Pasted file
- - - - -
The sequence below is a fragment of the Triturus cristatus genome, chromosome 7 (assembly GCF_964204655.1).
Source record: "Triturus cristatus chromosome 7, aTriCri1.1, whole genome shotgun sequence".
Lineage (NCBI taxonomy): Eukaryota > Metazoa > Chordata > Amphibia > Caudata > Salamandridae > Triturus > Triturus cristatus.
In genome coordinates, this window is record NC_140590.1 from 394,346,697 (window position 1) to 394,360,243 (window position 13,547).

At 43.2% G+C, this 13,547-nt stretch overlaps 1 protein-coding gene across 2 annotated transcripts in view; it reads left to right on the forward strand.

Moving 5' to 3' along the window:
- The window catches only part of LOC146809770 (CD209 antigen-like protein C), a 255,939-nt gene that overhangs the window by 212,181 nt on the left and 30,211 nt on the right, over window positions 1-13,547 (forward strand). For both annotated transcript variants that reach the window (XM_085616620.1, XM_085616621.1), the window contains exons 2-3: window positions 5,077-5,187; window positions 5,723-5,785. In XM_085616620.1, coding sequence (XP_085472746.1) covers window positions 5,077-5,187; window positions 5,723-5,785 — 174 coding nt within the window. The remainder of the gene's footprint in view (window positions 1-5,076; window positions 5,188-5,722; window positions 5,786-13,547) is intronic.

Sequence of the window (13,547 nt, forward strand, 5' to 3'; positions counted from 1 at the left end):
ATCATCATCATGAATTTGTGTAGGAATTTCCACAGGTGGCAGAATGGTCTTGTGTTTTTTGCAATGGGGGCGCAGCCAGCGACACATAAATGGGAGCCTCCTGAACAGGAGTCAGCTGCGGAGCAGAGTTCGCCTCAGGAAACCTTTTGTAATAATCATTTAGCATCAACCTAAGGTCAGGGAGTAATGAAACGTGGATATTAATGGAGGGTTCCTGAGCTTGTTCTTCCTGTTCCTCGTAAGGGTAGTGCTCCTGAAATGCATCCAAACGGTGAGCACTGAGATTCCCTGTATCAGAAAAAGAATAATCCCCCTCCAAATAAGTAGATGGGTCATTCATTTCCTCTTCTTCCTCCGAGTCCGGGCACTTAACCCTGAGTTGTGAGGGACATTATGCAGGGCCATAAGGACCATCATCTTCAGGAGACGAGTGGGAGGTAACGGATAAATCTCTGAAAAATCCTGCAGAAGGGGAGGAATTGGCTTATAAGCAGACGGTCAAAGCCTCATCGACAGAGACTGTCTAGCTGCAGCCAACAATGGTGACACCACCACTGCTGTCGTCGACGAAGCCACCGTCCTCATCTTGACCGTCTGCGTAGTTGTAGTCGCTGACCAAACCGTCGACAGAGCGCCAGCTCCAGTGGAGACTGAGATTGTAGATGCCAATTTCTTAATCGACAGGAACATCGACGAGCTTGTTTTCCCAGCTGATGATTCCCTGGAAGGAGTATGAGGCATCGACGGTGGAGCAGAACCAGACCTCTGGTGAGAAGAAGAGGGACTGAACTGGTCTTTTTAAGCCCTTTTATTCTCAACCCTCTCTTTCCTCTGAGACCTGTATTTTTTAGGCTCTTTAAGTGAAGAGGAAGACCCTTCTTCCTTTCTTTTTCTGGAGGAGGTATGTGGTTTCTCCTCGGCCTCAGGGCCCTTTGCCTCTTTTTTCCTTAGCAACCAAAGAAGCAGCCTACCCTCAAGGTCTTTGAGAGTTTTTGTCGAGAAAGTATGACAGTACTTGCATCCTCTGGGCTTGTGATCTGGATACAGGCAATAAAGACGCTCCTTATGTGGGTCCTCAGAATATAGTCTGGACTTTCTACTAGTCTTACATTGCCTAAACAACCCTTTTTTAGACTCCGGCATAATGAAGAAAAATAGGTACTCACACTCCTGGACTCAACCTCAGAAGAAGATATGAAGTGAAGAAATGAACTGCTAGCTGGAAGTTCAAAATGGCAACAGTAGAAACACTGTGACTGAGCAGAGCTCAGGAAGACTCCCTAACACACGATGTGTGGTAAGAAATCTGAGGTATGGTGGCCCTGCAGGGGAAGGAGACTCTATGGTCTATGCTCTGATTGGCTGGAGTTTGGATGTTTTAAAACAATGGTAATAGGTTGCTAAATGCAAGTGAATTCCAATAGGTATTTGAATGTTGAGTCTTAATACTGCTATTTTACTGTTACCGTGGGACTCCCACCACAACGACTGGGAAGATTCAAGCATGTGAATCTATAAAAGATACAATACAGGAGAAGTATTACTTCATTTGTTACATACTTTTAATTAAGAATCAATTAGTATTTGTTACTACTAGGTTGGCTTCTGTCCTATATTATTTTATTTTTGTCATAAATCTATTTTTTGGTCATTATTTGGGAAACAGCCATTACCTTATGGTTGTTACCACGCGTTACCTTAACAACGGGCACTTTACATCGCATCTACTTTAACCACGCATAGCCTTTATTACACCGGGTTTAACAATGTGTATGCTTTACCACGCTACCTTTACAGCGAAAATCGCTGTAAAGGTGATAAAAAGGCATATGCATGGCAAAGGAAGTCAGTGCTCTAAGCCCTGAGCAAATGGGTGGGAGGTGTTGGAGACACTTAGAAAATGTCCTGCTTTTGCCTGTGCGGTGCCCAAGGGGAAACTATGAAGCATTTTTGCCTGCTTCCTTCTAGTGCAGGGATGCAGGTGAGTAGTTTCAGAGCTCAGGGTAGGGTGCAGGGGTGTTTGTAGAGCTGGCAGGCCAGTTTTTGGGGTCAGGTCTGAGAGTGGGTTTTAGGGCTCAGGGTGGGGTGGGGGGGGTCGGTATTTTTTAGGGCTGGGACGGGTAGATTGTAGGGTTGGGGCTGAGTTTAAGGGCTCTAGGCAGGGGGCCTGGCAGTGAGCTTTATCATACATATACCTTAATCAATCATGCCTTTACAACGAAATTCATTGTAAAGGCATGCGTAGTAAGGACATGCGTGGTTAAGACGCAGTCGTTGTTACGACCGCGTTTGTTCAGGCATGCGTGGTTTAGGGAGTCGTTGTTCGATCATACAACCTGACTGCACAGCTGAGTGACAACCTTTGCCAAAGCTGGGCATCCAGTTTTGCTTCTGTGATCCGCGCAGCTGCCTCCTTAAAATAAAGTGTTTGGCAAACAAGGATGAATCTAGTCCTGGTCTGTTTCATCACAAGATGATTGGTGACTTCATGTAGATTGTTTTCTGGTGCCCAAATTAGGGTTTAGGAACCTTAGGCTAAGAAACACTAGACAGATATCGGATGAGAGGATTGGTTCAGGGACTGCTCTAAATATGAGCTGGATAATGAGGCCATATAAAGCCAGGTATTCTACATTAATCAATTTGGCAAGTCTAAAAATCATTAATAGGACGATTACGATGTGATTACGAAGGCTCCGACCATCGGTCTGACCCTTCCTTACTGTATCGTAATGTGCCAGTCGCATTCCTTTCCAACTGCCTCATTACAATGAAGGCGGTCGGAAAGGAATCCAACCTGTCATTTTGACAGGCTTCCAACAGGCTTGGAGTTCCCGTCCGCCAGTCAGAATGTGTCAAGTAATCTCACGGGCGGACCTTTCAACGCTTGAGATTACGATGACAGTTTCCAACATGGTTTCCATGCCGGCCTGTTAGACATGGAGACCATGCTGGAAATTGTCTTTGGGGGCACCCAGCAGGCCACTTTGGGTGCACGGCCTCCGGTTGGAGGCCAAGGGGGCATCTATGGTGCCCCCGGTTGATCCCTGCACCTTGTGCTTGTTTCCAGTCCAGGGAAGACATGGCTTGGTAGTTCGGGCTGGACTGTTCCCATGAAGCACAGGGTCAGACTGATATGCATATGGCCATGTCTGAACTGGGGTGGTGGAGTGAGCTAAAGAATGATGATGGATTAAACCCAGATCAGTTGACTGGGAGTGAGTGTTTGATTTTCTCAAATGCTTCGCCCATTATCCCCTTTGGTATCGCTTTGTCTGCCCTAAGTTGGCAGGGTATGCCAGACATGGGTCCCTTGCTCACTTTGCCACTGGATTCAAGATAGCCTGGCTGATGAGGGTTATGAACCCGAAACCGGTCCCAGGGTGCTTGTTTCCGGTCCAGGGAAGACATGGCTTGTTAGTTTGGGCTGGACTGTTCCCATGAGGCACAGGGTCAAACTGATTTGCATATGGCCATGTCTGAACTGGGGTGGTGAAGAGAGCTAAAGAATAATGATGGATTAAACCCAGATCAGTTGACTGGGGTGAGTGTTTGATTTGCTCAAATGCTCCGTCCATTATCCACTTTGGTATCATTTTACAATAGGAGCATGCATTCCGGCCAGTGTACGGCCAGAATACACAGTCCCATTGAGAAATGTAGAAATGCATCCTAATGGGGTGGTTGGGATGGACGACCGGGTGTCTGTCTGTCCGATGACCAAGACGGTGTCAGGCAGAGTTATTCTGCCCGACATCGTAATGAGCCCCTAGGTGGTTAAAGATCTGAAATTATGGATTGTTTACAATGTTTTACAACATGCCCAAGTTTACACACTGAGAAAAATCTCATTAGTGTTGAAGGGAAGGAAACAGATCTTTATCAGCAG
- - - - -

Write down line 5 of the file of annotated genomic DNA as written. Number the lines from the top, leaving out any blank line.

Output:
At 43.2% G+C, this 13,547-nt stretch overlaps 1 protein-coding gene across 2 annotated transcripts in view; it reads left to right on the forward strand.